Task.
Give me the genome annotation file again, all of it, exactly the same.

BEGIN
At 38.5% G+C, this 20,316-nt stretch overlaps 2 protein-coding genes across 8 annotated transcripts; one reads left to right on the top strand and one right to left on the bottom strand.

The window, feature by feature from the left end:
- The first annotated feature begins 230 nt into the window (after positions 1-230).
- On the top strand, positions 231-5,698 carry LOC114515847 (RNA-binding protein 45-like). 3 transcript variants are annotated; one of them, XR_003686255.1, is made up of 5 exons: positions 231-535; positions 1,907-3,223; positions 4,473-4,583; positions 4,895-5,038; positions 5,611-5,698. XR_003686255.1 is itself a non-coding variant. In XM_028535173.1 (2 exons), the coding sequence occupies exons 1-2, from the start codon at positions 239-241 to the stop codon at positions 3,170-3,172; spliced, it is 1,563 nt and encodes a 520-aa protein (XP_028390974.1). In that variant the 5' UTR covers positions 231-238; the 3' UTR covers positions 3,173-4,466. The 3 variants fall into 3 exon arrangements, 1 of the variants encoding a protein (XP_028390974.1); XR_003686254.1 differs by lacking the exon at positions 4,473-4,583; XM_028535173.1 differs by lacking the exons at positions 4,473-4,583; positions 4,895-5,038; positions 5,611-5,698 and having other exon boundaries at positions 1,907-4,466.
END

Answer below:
At 38.5% G+C, this 20,316-nt stretch overlaps 2 protein-coding genes across 8 annotated transcripts; one reads left to right on the top strand and one right to left on the bottom strand.

The window, feature by feature from the left end:
- The first annotated feature begins 230 nt into the window (after positions 1-230).
- On the top strand, positions 231-5,698 carry LOC114515847 (RNA-binding protein 45-like). 3 transcript variants are annotated; one of them, XR_003686255.1, is made up of 5 exons: positions 231-535; positions 1,907-3,223; positions 4,473-4,583; positions 4,895-5,038; positions 5,611-5,698. XR_003686255.1 is itself a non-coding variant. In XM_028535173.1 (2 exons), the coding sequence occupies exons 1-2, from the start codon at positions 239-241 to the stop codon at positions 3,170-3,172; spliced, it is 1,563 nt and encodes a 520-aa protein (XP_028390974.1). In that variant the 5' UTR covers positions 231-238; the 3' UTR covers positions 3,173-4,466. The 3 variants fall into 3 exon arrangements, 1 of the variants encoding a protein (XP_028390974.1); XR_003686254.1 differs by lacking the exon at positions 4,473-4,583; XM_028535173.1 differs by lacking the exons at positions 4,473-4,583; positions 4,895-5,038; positions 5,611-5,698 and having other exon boundaries at positions 1,907-4,466.